The Government has earmarked $80 million towards fixing "long-standing problems" with buildings and infrastructure at Middlemore Hospital and the Manukau SuperClinic.
The funding comes from the $750m set aside in Budget 2018 to "tackle some of the most urgent building problems facing hospitals around the country".
The Government has allocated well over $600m of that to date.
Prime Minister Jacinda Ardern said the funding announced today would go towards fixing issues, such as leaky hospital buildings, rot and mould in the walls, and earthquake-prone facilities.
She said these issues were all "symptoms of years of neglect and underinvestment" from the previous Government.
Middlemore had been making headlines this year for the issues it was facing around its infrastructure.
In March, it was reported the children's ward and the National Burn Centre were among four buildings at Middlemore that were found to be leaking and have dangerous mould and bacteria growing in them.
Before the Finance Minister unveiled the Government's first Budget earlier this year, Ardern indicated her desire to address the issues at Middlemore.
She said the Budget would be a "rebuilding budget" and alluded to the leaky buildings and issues with mould at the hospital.
"Improving access to high-quality health services provided in world-class facilities is a priority for the Coalition Government," Ardern said.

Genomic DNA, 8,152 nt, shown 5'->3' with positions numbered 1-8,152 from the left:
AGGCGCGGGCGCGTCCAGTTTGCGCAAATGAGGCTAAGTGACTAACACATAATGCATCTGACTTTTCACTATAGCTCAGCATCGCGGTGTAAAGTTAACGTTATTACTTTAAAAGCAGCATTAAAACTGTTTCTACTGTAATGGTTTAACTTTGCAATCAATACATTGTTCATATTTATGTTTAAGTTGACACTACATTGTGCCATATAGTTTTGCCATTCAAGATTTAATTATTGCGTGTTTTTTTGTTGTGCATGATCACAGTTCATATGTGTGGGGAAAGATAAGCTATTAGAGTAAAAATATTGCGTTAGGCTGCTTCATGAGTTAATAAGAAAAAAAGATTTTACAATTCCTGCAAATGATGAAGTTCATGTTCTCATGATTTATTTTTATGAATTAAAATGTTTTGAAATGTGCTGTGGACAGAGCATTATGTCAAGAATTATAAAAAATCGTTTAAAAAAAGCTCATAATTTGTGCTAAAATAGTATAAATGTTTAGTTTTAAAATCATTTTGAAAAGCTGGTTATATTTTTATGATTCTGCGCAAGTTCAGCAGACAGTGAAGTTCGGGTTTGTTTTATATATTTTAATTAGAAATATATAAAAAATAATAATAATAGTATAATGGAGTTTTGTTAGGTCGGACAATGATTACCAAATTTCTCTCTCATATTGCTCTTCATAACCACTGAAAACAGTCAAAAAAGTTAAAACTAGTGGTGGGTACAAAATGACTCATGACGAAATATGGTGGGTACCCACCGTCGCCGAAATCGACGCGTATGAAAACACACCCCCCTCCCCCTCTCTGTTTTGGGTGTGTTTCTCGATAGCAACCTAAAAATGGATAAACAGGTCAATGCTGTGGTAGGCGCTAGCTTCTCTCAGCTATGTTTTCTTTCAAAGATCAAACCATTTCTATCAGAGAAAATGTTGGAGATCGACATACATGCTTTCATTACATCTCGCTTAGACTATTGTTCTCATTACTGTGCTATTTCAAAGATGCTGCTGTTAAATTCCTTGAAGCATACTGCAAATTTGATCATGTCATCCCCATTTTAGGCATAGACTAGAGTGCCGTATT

"The people and staff of Counties Manukau District Health Board deserve quality facilities that are in a good state of repair."
Health Minister David Clark said the announcement was a welcome step in what would be an ongoing process of renewing Middlemore and other DHB facilities.
He added that the funding means Counties Manukau DHB can plan with certainty and develop business cases for four important projects.
• Re-cladding the Kidz First Building, as part of an ongoing phased approach to re-cladding clinical buildings at CMDHB
• Relocating the radiology department from the ageing Galbraith building to the Harley Gray building
• Establishing a radiology hub at the Manukau SuperClinic site (currently patients have to be transferred to Middlemore for CT and MRI services)
• Critical infrastructure work at the Manukau SuperClinic including new plant room/substations, IT, medical gases and parking – all needed to support the expansion of clinical services in the short to medium term
"These projects will significantly improve the standard of key facilities," Clark said.
"They will also help Counties Manukau DHB better handle a growing population with some of the most challenging health needs in New Zealand."